In last week’s blog post, I discussed the first step in adopting data-driven development (see figure below), i.e. modeling feature value in quantitative terms. Once we have described the value that we expect from a feature, the next step is to ensure that we can indeed measure and collect the necessary data in order to determine if the factors that we are looking to influence indeed are influenced by the new feature
Collecting the relevant data requires an infrastructure that receives and stores the data and makes it available for later analysis. There are numerous tools out there that help and support this process. Because of this, the challenges of building the data infrastructure are typically not concerned with the basic plumbing, but rather with aspects related to other aspects such as customer relations, legal constraints, differences of opinion between individuals and functions in the company, cost of data collection and storage, etc.
At this point in the adoption of data-driven development, the focus should be at keeping everything as simple as possible. Hence, we only prepare for collecting data related to the feature at hand from a subset of our system and customer base. We select the customers based on minimizing amount of work to get to actual data collection. This may require selecting certain geographies where laws and regulation are more relaxed or selecting friendly customers that already have a relationship with the company that allows for more access to system and customer behavior
Many companies already have some form of data infrastructure in place, but almost always this infrastructure is concerned with ensuring quality of products in the field at customers. In practice, the data collected by this infrastructure typically turns out to be irrelevant for determining value delivery. So, although the same infrastructure, whole or in part, may be applicable, the kinds of data collected need to be changed.
In practice, companies can use at least two strategies for collecting new types of data. The first one, extensively used in online software but also elsewhere, is continuous deployment. If we deploy new versions of software every agile sprint or even more frequently, of course we can include instrumentation for data collection in the continuously deployed software as well.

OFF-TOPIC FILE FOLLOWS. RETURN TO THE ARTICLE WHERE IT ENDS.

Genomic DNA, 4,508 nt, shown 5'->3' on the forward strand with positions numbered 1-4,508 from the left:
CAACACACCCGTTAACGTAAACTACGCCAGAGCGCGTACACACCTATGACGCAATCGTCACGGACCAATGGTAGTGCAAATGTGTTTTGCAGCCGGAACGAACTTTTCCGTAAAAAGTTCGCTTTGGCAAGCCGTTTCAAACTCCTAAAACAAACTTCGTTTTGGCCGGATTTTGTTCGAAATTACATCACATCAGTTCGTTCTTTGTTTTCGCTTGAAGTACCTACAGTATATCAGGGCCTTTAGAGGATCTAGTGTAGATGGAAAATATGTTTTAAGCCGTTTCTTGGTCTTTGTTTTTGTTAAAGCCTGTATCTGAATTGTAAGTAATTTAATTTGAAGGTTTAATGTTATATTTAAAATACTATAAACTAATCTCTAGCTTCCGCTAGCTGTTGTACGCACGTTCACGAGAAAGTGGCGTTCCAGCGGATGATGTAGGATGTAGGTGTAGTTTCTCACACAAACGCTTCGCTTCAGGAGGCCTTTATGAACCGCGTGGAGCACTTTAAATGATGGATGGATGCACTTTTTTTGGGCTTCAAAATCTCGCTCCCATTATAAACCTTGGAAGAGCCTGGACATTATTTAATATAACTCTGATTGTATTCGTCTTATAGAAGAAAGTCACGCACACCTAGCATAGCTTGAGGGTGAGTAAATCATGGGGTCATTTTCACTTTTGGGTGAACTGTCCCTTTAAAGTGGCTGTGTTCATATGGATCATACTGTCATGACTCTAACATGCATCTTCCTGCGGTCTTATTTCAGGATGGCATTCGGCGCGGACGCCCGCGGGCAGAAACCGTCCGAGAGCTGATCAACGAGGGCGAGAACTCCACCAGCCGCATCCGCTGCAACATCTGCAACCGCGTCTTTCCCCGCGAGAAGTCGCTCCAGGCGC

The second practice requires a bit more in terms of planning and proactive work. Some companies that I work with have built the capability into the system that allows them to collect data from hundreds or thousands of points. These companies have tried to identify everything that anyone in the company could possibly want to measure. Of course, it is not possible to collect all the data that is possible to collect, so each data collection point is initially turned off, but is part of a configurable super-set of data points. Whenever there is a request in the organization, the relevant data point can be turned on to start the data stream.
When validating whether a feature under development delivers on the modeled, expected outcome, we first collect baseline data, then activate the feature and measure any changes or delta’s in the data that can be attributed to the feature. To increase confidence, one test some companies do is to turn off the feature to measure if the measured factors return to the baseline. Of course, traditional A/B testing tests feature impact in parallel rather than serially. In embedded systems, however, ensuring that the two cohorts are completely comparable is more challenging as the context in which systems operate may be different and hard to compare.
Finally, the data scientists that I work with often lament on the lack of basic understanding that engineers and developers exhibit concerning the collection and analysis of data. This post is too short to dive into the specifics, but it is important to remember that it is extremely easy to draw incorrect conclusions from data. Constant vigilance against incorrect interpretation and using tools and mechanisms to triangulate and ensure that conclusions are well-founded is of critical importance.
Concluding, the second step in adopting data-driven development is the establishment of a data collection and analysis infrastructure. Although numerous tools are available, this still tends to result in numerous challenges pertaining to the user, legal constraints, cost for connectivity and storage and lack of strategic alignment. Nevertheless good solutions exist for data collection and have been proven in practice. The final challenge remains ensuring correct interpretation of the data during the analysis process. This requires that the company sets up the structure of the data in a suitable way and to use tools to triangulate and ensure correct interpretation of data. Enjoy building your data infrastructure!